Fortunately [I'm fairly certain] it's not his knee(s) this time! If you recall, he had double cruciate ligament surgery on both knees (hind legs) in August. He rehabbed well, setting his own pace that was right on par with the recommendations. He had associated stiffness as we extended the length of activity, but that was finally beginning to fade. Other than *still* not having his hair regrown* from where it had been shaved (waist back) for the surgery, he was nearly back to normal!
However, about a month and a half ago, he ceased use of his left hind leg (the first night Mike and I rode the horses in the creek; I suspect he tweaked himself launching up and down the steep creek banks). Shit.
I gave him a couple days to see if he'd work through it; I've freaked out about enough things with my animals to now chill out about a lot of things for a day or two before flying into freak out mode - I like to try to prevent unnecessary rises in my stress level.
Sadly, there was minimal improvement after 3 days. I quit taking him to the barn and limited his turnout at the house to try to see if that would help him bounce back. Still no improvement over a 2-ish week period. My vet had even seen him (she was at the barn for another reason) in this time period. She recommended some NSAIDs and rest, noting that she really doubted it was his knees as she's yet to have a dog she's performed that operation on blow out a knee (and a lot of those dogs are bigger, heavier, and more active than Kenai has been of late!) I proceeded with his limited turnout situation, going so far as to bar him in a small room of the apartment away from the cats so he wouldn't be tempted to play with them.
Around the 2-week mark was when Mike and I headed to MD to visit Saiph and Charles. Saiph (a vet tech) pointed out the very obvious muscle wasting in that hind leg. She noted that it was very obvious that he hadn't been using it for a time. Ugh. I could totally see it. She noted though that she really didn't think it was his knee.
When we returned from MD Kenai went into crate rest. I was worried about the leg, but really couldn't afford a diagnostic search for a solution prior to my vacation. Instead, I began palpating the leg one evening while Kenai was lying down. I stretched it and moved it within his range of motion for the knee, doing a manner of things to softly manipulate his knee as I would a patient at the ski resort. No reactions at all. I palpated, moved, and manipulated his hip and palpated his femur, as well, all the while watching his face and body for any sign of distress/pain/irritation. Nothing.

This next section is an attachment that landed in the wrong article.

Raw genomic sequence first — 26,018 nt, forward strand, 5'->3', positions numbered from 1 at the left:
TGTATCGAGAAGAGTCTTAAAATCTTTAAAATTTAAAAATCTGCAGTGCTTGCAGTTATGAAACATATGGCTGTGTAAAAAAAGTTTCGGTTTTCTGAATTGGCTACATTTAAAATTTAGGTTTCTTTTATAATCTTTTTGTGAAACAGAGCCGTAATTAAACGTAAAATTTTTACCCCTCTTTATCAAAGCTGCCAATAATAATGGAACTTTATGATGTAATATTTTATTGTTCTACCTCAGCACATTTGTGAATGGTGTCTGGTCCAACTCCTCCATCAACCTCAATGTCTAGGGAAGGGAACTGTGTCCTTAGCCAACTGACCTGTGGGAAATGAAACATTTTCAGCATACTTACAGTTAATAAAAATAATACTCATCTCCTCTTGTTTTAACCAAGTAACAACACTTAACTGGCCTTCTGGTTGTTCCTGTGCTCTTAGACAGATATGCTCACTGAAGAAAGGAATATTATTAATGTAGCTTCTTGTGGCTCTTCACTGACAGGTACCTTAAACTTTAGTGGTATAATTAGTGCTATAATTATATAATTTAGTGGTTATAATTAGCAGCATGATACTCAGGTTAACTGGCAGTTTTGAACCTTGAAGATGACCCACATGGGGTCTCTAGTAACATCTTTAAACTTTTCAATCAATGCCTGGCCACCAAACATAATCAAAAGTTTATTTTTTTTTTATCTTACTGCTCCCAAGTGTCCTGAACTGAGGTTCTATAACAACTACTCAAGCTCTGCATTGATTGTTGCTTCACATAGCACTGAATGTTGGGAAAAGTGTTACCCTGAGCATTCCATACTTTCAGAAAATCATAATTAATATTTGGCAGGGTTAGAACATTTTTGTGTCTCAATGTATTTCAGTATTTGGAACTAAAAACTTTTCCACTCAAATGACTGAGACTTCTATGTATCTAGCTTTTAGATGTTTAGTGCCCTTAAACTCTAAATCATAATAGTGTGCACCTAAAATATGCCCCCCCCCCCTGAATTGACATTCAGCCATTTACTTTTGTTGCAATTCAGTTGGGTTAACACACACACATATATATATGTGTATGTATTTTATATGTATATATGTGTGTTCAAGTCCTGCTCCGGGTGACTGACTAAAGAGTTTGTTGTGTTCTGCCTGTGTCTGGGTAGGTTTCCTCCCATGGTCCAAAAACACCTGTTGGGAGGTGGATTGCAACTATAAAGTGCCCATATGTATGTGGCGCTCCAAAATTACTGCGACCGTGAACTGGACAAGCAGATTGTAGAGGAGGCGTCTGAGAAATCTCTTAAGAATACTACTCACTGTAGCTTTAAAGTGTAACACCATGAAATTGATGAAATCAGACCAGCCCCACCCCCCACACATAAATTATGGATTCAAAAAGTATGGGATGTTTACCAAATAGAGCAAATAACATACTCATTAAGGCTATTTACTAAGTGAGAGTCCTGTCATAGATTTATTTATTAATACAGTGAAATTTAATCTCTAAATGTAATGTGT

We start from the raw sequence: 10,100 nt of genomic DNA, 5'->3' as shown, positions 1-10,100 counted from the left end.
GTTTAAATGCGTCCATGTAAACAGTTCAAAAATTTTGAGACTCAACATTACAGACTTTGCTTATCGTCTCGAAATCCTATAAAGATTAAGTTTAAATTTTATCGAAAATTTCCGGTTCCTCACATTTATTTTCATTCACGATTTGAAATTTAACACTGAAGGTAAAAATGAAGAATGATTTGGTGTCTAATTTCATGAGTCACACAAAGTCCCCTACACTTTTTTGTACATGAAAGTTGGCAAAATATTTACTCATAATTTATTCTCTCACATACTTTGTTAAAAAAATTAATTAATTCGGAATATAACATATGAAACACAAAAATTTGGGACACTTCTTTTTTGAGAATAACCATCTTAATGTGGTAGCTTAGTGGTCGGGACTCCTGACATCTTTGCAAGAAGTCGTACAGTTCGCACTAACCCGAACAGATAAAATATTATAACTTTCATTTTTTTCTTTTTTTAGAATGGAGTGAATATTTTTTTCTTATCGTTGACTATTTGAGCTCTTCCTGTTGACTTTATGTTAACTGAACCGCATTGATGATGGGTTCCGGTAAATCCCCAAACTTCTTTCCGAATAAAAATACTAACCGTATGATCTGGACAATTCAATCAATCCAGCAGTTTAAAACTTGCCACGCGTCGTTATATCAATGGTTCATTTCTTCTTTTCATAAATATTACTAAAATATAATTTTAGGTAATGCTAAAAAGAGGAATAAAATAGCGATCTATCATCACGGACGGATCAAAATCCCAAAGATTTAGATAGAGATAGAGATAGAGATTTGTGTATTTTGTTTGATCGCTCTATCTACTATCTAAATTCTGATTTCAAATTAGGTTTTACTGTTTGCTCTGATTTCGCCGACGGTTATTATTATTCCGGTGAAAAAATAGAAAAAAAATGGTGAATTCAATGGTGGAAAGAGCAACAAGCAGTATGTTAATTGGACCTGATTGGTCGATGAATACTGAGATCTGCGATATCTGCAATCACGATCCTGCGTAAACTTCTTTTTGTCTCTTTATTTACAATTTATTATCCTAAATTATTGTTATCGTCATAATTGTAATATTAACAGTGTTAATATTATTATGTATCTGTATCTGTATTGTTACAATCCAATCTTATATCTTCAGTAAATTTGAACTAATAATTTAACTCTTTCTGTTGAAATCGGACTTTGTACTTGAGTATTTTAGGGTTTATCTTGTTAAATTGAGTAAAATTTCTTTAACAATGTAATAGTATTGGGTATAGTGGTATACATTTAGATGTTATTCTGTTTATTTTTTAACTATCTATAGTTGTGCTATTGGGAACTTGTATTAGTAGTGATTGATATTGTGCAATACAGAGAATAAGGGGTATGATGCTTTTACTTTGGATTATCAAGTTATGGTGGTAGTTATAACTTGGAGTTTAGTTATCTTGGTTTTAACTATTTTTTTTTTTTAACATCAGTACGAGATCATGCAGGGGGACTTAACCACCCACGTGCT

And then I palpated his groin muscles, curious after the lecture at the AERC convention on these very injuries in horses. And guess what?
I got a reaction. A strong one at that! Kenai whipped around with a yelp and made a half-assed attempt to snap at me to get me to stop (which, of course, I'd already done). I let him stand up as he'd requested, move about, then asked him to lie down again so I could see if I could replicate the reaction. A 1x reaction could have been attributed to something else, and I needed to be more certain.
I palpated more gently this time, got another yelp of surprise and a grouchy husky stare. I softened my palpation even more, and received a very grouchy look from Kenai, who struggled to stand and escape my clutches by this point.
So, yeah, I was fairly confident about a groin injury by this point! Kenai's been on crate rest ever since.
I've been gone much of that period with my vacation and now travel for work, but he's starting to use the leg consistently at the walk. I haven't seen him exert himself at a speed greater than this, and for obvious reason!
So I'm hopeful that with more time, and yet more rehab *sigh*, he'll be back to normal again. We'll see.
From internet queries about groin injuries in canines, it sounds like they are more likely to reoccur in the future (?) once they've happened initially. Fortunately, much of the rehab is like what we did for his knees, so I'm comfortable with that.
I'm sad for Kenai that he's spent so much of this last year lamed up, but cautiously optimistic that after this rehab he'll be able to resume much of his normal activities (hiking, going to the barn, etc.). The only silver lining is that summer is almost upon us, and his summer activities are more minimal than his winter ones. Summer involves lots of swimming, too, so that will be beneficial.
So, my question to readers, any further advice for rehabbing a groin strain in a dog? We'll soon be past the crate rest and into limited activities to begin building back to normal. Suggestions? Recommendations?
*Prime example of why people should *never* shave a double-coated dog!!!! It is *not* guaranteed to grow back the same! Kenai has grown back some of the fluffy undercoat, but his guard hairs are beyond sparse. This SUCKS in the winter when he's out in the snow because he gets wet and snowballs/iceballs form all over his hind end. NO BUENO.
I swear the posts on my vacation to California are coming! =)